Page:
The engagement failure point: when managers become professionals – Colin Browne

The disengaged executive should be a figure of historical curiosity in an age when companies are rapidly embracing the language of culture. But in fact, the predomination of such people could be the chief reason that language translates so slowly into action …

Last week, while having lunch, I was approached by the HR director of a large organization who came over to say hello. I only casually know the guy, but I always enjoy it when someone makes the time for a quick chat. I asked him how things were going and what the mood was like in his organization. He shrugged and said: “I wouldn’t know. I’ve had my head down in policy reviews for months now.”

It should be an astonishing statement, but unfortunately, it is not. I can count dozens of meetings this year with executives that have left me with the same feeling: when the job of managing becomes the job, it ultimately leads to a loss of, for want of a better word, passion for what we do.

This isn’t a bad guy. But his role is morphing to one where whatever connection he may have previously had to the character of the organization is rapidly evaporating, assuming any of it remains at all.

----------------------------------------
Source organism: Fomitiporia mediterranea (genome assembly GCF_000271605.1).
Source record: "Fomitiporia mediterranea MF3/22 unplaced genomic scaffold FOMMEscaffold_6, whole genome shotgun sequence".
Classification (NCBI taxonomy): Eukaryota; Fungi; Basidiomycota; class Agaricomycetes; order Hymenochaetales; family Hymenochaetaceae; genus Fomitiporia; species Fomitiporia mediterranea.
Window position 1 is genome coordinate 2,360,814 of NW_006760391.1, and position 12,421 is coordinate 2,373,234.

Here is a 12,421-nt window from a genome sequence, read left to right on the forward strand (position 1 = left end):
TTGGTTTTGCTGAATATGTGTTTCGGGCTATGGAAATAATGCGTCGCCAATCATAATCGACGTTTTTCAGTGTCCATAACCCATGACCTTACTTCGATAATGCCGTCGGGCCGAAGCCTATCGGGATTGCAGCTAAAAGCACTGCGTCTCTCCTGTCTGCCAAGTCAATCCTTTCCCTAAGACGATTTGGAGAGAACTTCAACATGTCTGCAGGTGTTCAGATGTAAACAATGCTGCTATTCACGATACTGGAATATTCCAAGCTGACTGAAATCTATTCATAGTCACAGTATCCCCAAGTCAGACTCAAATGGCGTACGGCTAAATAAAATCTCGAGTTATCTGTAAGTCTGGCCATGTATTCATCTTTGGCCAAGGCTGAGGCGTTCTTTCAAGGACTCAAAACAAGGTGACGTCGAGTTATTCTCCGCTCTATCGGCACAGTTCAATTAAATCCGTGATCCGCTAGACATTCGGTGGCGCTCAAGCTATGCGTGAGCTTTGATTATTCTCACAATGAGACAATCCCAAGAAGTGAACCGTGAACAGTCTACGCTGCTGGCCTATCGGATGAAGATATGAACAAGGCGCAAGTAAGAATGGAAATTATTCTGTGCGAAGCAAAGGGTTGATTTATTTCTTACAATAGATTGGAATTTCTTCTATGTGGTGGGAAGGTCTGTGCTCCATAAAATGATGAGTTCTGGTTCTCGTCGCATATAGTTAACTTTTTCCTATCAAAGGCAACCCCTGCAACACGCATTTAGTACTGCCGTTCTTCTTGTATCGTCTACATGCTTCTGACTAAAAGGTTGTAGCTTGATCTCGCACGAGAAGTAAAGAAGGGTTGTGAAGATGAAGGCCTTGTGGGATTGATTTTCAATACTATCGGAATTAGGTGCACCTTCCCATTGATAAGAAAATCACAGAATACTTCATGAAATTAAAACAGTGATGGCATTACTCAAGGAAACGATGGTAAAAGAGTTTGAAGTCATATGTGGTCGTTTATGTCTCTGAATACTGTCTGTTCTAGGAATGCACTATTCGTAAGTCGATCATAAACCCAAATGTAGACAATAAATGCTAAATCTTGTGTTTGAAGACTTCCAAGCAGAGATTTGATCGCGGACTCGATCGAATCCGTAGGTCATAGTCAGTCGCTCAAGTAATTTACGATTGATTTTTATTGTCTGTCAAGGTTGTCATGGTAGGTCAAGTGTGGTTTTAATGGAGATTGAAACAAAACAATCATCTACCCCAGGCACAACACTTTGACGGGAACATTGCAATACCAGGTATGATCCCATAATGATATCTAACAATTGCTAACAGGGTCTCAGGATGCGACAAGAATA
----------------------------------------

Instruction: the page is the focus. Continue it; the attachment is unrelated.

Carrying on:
Executives aren’t entirely to blame. It’s not so much a personal defect of theirs, because the disconnect is so broadly experienced across their genre. Their job isn’t to guide this organization in particular but to create a generic structure, perhaps using formulae learned in their MBA programme.

Their days are spent restructuring using spreadsheets as their blueprints, or reviewing policies that affect the entire organization, in the vacuum of the executive floor.

It’s a big reason for executive ennui. We wonder why our leaders aren’t supercharged innovators with heads full of brilliant sparking matter, when for the most part, their roles don’t call upon them to be. The daily activities of such executives have no link at all to the nature of the specific organization they are restructuring. It is management that is their sole purpose.

This, more than anything, is the point at which engagement fails. Do executives have a taste for a happier, cooler, more charismatic organization? Perhaps. But when they who are most crucial in developing the necessary cultural tenets to achieve those goals, have lost touch with the organization’s purpose, it’s hard to even know where to start.

If executive teams are hoping for better employee engagement in the months and years to come, it calls for a much richer involvement in the physical and philosophical organization than many realise. And perhaps we need different people up top to be able to embrace that.

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